How To Read And Learn More Efficiently


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Tuesday, February 28, 2023
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Reading and learning are habits, processes, and activities. They are things you can get better at. You can get better at learning much in the way you can get better at doing exercises by training the right muscles; all it takes is a little effort and dedication. Reading and learning more efficiently can help take the stress out of your studies because you’re working smarter instead of harder. Read on as we explore some of the strategies you can use to streamline and strengthen your learning style.

Reading Routines

Think of reading as exercise for your brain. Much like a daily workout regiment, you need to make time for it. The trick to reading more efficiently is to do it every day. Set a time to do your reading and be sure to include a few breaks in there. If you’re reading past the hour mark, you need to give your brain a few minutes to rest and process before diving back in.

If you find it hard to dedicate 30-60 minutes (or more) a day toward reading, you’d be surprised how much reading you can do in bits and pieces throughout the day. Read in the bathroom, read in an Uber or while you’re on the bus. Watching TV with commercial breaks? Break out your book to read a page or two while the ads are playing and then put it down when your show comes back on. Even just a few pages a day can add up in the long run.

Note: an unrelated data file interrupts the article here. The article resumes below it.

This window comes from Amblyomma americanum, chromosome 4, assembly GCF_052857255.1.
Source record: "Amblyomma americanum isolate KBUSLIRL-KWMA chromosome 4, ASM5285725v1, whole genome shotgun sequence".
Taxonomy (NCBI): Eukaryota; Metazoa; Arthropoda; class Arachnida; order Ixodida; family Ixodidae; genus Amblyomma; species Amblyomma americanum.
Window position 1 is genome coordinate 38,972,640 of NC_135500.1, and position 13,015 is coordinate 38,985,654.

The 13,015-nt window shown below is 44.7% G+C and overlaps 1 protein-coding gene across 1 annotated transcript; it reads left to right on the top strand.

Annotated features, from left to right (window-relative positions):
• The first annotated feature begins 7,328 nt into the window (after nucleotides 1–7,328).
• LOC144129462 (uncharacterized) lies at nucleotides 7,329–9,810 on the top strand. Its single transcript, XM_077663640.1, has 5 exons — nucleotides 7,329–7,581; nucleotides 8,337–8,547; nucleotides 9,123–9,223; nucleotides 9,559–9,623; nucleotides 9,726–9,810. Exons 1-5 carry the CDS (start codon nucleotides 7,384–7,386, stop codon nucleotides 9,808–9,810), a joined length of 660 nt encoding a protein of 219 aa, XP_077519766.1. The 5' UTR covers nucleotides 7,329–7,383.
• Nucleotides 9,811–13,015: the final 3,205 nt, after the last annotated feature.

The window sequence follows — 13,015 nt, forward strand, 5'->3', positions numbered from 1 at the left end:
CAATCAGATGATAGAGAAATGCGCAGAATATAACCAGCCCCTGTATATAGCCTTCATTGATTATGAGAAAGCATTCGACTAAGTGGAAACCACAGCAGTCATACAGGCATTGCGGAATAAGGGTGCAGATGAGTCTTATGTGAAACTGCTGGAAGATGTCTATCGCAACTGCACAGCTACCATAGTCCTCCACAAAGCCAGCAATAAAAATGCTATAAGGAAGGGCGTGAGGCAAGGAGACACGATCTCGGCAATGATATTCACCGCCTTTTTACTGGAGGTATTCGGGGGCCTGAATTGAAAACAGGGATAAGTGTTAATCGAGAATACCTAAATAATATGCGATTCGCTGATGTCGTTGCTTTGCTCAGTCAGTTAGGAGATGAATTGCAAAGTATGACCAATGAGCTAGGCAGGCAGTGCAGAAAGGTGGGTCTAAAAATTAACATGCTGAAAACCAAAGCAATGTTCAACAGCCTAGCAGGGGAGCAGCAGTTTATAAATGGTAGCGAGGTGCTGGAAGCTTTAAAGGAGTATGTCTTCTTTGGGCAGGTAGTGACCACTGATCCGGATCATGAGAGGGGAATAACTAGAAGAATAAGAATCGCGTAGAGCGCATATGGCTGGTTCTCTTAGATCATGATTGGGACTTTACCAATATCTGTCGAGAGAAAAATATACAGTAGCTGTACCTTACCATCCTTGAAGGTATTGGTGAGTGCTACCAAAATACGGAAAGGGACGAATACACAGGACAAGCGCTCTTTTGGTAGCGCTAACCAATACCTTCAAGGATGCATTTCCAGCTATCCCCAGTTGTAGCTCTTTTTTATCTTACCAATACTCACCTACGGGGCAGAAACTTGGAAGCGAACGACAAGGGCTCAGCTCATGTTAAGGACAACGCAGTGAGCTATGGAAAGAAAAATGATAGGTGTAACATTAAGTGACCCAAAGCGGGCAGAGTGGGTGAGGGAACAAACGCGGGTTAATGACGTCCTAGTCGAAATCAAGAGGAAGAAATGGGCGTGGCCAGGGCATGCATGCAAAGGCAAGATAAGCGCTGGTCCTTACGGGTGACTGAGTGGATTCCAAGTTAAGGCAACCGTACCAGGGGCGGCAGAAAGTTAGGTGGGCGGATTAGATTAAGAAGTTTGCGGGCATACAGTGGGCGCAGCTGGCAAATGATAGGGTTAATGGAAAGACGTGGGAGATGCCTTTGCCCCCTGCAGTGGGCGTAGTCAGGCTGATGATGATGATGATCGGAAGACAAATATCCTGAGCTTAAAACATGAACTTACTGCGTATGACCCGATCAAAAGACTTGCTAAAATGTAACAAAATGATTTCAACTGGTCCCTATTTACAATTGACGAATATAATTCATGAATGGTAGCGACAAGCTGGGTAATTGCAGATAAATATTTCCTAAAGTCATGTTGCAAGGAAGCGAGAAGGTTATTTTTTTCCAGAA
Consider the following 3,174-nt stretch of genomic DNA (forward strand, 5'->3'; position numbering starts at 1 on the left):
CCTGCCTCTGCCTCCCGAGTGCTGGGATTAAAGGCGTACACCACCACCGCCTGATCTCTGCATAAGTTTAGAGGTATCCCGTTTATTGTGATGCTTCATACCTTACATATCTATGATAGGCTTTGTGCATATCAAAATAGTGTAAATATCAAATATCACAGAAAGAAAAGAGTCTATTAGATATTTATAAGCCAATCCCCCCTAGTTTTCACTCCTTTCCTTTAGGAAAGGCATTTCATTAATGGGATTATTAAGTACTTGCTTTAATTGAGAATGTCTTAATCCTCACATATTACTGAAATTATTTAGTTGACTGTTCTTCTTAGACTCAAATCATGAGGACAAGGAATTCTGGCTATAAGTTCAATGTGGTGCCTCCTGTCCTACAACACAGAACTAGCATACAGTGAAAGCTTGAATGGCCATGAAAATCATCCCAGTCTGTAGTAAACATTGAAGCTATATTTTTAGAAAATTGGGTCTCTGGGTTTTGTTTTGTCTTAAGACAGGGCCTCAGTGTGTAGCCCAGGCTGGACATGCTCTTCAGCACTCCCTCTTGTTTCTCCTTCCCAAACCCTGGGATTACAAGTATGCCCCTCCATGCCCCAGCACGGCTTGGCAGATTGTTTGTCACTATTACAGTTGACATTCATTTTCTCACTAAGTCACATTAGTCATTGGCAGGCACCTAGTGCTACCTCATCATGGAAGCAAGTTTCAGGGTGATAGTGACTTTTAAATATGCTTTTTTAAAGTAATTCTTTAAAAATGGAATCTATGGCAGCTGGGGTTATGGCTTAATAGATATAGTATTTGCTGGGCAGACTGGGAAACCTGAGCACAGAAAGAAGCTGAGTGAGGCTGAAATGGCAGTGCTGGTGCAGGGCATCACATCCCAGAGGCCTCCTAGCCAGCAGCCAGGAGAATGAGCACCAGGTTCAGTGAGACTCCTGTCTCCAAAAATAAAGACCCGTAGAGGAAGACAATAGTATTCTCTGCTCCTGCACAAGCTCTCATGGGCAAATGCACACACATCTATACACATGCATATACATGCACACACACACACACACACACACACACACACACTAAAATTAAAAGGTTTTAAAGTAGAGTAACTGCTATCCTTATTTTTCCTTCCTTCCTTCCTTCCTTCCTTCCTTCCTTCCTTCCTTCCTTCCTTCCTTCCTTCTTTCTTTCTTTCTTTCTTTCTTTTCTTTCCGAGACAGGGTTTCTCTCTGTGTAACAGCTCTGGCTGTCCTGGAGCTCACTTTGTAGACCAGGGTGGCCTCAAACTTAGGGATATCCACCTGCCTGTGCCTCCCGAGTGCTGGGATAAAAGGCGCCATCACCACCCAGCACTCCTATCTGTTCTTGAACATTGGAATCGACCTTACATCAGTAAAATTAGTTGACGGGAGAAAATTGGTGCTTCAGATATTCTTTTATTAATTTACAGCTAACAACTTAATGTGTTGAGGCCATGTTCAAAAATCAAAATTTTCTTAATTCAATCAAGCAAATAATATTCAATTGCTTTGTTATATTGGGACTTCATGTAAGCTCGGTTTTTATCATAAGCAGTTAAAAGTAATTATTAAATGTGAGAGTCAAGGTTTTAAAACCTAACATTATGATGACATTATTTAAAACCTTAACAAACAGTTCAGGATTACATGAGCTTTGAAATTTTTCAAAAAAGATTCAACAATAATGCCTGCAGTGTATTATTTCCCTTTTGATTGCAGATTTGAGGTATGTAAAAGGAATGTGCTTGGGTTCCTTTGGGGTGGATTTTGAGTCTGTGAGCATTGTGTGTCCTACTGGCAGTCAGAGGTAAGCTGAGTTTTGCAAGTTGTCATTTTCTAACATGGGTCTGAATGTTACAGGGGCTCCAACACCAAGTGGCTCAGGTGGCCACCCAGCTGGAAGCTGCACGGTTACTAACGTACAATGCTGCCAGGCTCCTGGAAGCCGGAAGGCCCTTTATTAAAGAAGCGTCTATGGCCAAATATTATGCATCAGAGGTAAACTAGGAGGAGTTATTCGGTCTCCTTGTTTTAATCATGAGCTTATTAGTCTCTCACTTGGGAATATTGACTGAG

The other important thing to do is to set a reading goal and stick to it. It could be related to time spent reading or it could be a daily minimum page count you want to hit. You can even “gamify” it and give yourself little treats for staying on track with your reading.

Connect What You Learn To What You Know

Forming associations in our mind between knowledge we’ve already learned and subjects we’re trying to master can help that information sink in. This process is part of an approach called elaborative rehearsal and it involves mastering/memorizing material by linking it to concepts that you’re already deeply familiar with. If learning about a subject makes you think about something (maybe a historical figure reminds you of a family friend, or a lesson in anatomy reminds you about a piece in a car engine), focus on that association! That can be a memory trigger that can make that information easier to recall later. Memory techniques like mnemonic devices and memory palaces are also forms of elaborative rehearsal.

Sketch It Out

Studies have found that drawing information can make it easier to recall later. Just as how physically writing notes down can improve memory retention, drawing a concept we want to remember can help cement that knowledge in our minds. Creating flow charts, word maps, or even shorthand symbols can be a great way to imprint that information in your memory and also break up the tedium of a study session with a bit of fun doodling.

Pick A Card, Any Card